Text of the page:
|Publication number||US4827528 A|
|Application number||US 06/798,745|
|Publication date||May 2, 1989|
|Filing date||Nov 15, 1985|
|Priority date||Nov 15, 1985|
|Publication number||06798745, 798745, US 4827528 A, US 4827528A, US-A-4827528, US4827528 A, US4827528A|
|Original Assignee||Stanford University|
|Export Citation||BiBTeX, EndNote, RefMan|
|Patent Citations (8), Referenced by (22), Classifications (10), Legal Events (4)|
|External Links: USPTO, USPTO Assignment, Espacenet|
The U.S. Government has rights in the invention described and claimed herein pursuant to National Science Foundation Grant No. ECS 82-13959-A1.
1. Field of the Invention
This invention relates to imaging systems. In a primary application of the invention relates to the processing of multicomponent x-ray and magnetic resonance images.
2. Description of Prior Art
In many branches of imaging an array of image measurements are combined to provide a desired selective image. This is particularly true in medical imaging where x-ray or magnetic resonance measurements can be combined to emphasize or cancel specific body materials, significantly improving the diagnosis. This process is described in a paper by A. Macovski in the IEEE Trans. on Medical Imaging., MI-1: 42 (1982), entitled "Selective Projection Imaging: Application to Radiography and NMR."
A problem with this selective operation is the reduced SNR. The elimination of certain materials requires that negative weights by applied to some of the measurements. This reduces the mean values, while the variances add, thus reducing the SNR. This problem was significantly improved by the system of U.S. Pat. No. 4,463,375 issued to Albert Macovski. Here the measurements are combined to provide both the desired selective image, and a nonselective low-noise image where the weights are all positive. The final processed selective image is then derived from the low-frequency portion of the selective image and high frequency information from the low-noise image. In the latter operation, care must be taken that only the desired high frequency information, of the correct amplitude and polarity, is chosen. In the patent cited, one method of providing the correct high frequency information was to weight the high frequency image by the ratio of the derivatives of the selective and low-noise signals. This, however, produces some instabilities and can require the use of threshold devices to limit the range of operation.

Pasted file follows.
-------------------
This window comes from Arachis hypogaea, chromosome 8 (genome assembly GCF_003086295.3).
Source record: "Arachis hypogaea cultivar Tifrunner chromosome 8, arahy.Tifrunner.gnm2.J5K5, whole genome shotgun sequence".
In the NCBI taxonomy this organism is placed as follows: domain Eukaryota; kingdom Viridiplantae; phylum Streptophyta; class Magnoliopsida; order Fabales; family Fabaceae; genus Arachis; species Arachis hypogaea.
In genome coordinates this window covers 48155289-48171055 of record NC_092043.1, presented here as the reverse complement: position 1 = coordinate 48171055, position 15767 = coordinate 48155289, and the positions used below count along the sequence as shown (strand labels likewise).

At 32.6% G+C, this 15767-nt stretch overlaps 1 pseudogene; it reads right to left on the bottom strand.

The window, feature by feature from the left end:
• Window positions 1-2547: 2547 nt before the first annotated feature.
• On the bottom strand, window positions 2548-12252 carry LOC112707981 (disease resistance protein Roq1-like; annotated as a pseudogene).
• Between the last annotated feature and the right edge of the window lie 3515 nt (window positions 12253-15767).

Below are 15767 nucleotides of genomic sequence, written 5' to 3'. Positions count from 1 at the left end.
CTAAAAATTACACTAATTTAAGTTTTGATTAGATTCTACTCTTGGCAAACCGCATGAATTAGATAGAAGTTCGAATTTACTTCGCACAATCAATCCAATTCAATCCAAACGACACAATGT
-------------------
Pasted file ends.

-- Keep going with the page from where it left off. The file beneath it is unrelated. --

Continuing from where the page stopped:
As indicated in U.S. Pat. No. 4,463,375, a primary application is dualenergy radiography and computerized tomography. These systems can also be applied to multiple component NMR images including cross-sectional images and selective projection images as described in U.S. Pat. No. 4,486,708.
An object of this invention is to provide a system for improving the signal-to-noise ratio in images derived from a plurality of measurements.
A further object of this invention is to improve the signal-to-noise ratio of material-selective x-ray and magnetic resonance cross-sectional and projection images.
A further object of this invention is to provide a stable means of processing the images for improved signal-to-noise ratio which is wellbehaved and does not exhibit excessive gain.
Briefly, in accordance with the invention, an array of measurements are taken of an object under different conditions. These are combined to provide a selective image. The same measurements are combined in a different fashion to provide a low-noise image. An improved selective image is provided by adding the low frequencies of the selective image to a controlled amount of the high frequencies of the low-noise image. The control function minimizes the error between the selective image and the improved selective image. A preferred embodiment of the control function is the ratio of the cross correlation of the selective image and the low noise image divided by the autocorrelation of the low noise image.